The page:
The suggestion that the new Liz Truss Government will roll back on environment land management schemes (ELMS) for farmland, has caused concern.

Reacting on social media to fears raised by conservation organisations over the future of ELMS, a Defra spokesman said: “To boost the rural economy, food production and our food security, we will continue to support farmers and land managers by reviewing farm regulation, boosting investment and innovation in the sector.

“This autumn we will set out our plans for working with industry to maximise the long-term productivity, resilience, competitiveness, and environmental stewardship of the British countryside.”

A Treasury spokesman added: “The Government remains committed to setting a new legally binding target to halt the decline of biodiversity in England by 2030.”

ELMS was the biggest shake-up of farm policy in England for 40 years, introduced after Brexit to replace the EU's CAP payouts.

Responding to investment announcements made by Chancellor Kwasi Kwarteng, NFU president Minette Batters said: “British food and farming is worth more than £100bn to the national economy and provides jobs for four million people. Investing in this sector to increase productivity and growth is in everyone’s interests.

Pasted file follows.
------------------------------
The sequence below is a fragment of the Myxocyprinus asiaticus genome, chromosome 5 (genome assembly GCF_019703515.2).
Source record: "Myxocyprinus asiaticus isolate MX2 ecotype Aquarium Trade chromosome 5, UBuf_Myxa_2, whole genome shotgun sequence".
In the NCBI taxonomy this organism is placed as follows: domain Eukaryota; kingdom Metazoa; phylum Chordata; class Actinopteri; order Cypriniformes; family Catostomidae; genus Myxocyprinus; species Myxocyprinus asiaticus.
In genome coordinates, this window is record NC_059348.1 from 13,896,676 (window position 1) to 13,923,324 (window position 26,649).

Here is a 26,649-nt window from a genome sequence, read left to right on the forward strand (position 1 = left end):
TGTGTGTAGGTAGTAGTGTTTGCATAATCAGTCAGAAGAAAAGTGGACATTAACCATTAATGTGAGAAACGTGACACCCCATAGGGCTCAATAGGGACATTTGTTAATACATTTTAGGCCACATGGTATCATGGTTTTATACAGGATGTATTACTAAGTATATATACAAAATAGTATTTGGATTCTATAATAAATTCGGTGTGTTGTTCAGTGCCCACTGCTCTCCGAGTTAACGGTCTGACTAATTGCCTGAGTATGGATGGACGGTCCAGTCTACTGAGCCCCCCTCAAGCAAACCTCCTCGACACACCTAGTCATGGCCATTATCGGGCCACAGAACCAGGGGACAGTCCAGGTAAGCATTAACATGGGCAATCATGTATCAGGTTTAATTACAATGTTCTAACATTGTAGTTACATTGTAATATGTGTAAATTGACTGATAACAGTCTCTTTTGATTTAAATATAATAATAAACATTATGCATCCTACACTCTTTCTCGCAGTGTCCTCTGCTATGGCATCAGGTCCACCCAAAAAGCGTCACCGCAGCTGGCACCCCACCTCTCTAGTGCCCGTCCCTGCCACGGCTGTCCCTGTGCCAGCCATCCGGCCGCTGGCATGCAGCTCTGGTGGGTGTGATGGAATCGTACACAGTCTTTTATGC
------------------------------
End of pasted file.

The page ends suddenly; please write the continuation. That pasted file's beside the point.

“That is why the announcement that the annual investment allowance will remain permanently at £1m will be welcome news to many farmers, enabling them to plan and make investment decisions at the earliest opportunity. We now need to see this extended to cover buildings and structures to encourage greater investment in farm infrastructure, and more detail is needed on other measures outlined in the budget, such as the impact of the new investment zones and planning relaxations on rural areas.

“We also welcome government plans to review frameworks for farming regulation, innovation, and investment. In order for these frameworks to succeed, they must be developed with farmers and we look forward to working with ministers to help ensure farm businesses are not only supported through the current economic challenges, but are able to make progressive decisions to boost growth and farming’s contribution to the nation.”

Craig Bennett, chief executive of The Wildlife Trusts, called Friday's mini-budget a “catastrophe” for the environment.

“Environmental organisations were concerned that vital nature protections would be lost through Brexit but we were told all would be fine,” he said.

“Instead we have a catastrophe. Farming reform was supposed to be the silver lining but now the Government looks set to renege on that too.”